In the entry for one of its six <-er> suffixes, my Mactionary lists danger as an example of a noun with an <-er> “ending corresponding to Latin -arius, -arium.

Screen Shot 2018-11-04 at 10.51.07 AM

Really, both of those words — butler and danger — are bad examples, because neither of them has an attested Latin root with an -arius or an -arium at all (though *dominarium is reconstructed in the Vulgate). Both of these words were molded in French from Latin pieces, but neither of them are Latin words with an -arius or an -arium in the same sense as stationer (L. stationarius) or vintner (L. vinetarius).

Even if we did analyze the <er> in danger as a suffix, however, it would not be generative, because there are no relatives with a *<dang(e)> base element. The word dang is a minced oath or euphemism for damn, and dangle is a Scandinavian word with unclear origins. Danger is befittingly an adventurer, a rogue member of its etymological family, and its vowel took a leap from the <o> that marks the rest of the family, as we can see in this helpful graphic from LIVE author Scott Mills (which I’ve doctored every so slightly by adding a yellow danger to the circle):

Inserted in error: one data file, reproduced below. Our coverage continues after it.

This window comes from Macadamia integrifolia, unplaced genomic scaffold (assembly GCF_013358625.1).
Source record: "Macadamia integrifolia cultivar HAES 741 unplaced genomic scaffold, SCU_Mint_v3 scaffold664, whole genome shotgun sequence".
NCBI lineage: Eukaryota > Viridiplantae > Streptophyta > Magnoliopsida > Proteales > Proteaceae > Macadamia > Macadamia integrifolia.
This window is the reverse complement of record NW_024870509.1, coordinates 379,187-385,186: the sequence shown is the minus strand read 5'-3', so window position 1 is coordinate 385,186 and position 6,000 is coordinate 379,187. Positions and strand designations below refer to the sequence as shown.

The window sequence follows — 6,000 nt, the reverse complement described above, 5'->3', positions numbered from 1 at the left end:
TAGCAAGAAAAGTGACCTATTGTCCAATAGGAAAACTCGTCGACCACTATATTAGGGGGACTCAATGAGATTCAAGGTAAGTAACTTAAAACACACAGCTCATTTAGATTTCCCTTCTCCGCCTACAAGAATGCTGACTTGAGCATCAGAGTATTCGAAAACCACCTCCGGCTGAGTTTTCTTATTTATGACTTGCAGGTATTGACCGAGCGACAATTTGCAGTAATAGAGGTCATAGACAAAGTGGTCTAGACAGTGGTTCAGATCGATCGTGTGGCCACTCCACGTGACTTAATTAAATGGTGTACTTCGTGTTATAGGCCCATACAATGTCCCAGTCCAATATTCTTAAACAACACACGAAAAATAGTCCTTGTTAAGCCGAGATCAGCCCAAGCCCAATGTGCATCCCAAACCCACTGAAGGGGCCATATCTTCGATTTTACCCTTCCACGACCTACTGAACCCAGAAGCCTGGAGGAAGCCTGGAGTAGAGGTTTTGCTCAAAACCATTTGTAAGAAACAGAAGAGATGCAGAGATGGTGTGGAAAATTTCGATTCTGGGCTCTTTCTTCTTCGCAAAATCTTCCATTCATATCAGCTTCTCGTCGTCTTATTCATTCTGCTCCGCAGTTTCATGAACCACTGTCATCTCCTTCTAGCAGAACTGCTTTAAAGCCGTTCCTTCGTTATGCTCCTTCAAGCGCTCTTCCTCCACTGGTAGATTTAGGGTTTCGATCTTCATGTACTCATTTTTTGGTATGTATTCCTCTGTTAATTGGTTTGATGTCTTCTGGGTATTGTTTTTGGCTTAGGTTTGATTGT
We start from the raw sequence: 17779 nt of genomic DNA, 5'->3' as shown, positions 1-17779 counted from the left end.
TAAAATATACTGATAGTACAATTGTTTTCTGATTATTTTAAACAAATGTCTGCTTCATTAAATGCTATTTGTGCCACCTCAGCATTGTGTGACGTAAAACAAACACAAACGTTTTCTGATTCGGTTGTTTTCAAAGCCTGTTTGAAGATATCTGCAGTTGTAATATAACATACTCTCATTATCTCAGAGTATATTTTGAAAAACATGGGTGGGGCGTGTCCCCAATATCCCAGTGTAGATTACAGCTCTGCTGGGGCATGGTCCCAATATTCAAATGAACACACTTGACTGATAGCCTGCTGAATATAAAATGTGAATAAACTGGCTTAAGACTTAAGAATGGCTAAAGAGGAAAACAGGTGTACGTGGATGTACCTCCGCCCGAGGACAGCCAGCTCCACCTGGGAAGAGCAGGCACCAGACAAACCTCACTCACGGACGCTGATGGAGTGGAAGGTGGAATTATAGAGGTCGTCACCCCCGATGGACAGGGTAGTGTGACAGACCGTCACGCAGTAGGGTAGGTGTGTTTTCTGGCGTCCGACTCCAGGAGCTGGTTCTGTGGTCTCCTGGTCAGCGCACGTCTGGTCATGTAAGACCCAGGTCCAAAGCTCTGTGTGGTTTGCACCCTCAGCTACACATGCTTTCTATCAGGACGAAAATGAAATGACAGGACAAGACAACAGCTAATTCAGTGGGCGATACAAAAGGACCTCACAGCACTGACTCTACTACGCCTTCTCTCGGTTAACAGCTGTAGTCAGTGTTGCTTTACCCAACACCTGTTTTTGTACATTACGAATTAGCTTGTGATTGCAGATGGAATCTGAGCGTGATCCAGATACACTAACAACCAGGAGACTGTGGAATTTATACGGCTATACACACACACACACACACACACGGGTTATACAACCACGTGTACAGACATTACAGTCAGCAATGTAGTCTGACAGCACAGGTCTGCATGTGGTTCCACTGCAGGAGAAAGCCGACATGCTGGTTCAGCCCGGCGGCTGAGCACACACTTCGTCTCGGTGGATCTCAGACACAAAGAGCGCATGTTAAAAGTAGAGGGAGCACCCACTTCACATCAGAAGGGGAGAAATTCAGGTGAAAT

danger

Anger, on the other hand, has a final <er> that is not listed among the Mactionary’s <-er> suffixes, but which derives from an Old Norse verbal <ra> suffix whose descendent we also see in the present day words glitter, blunder, and teeter. If I analyze the <er> in anger as a suffix, then, can I find that same <ang> base element elsewhere? In other words, does it have any generative Relatives?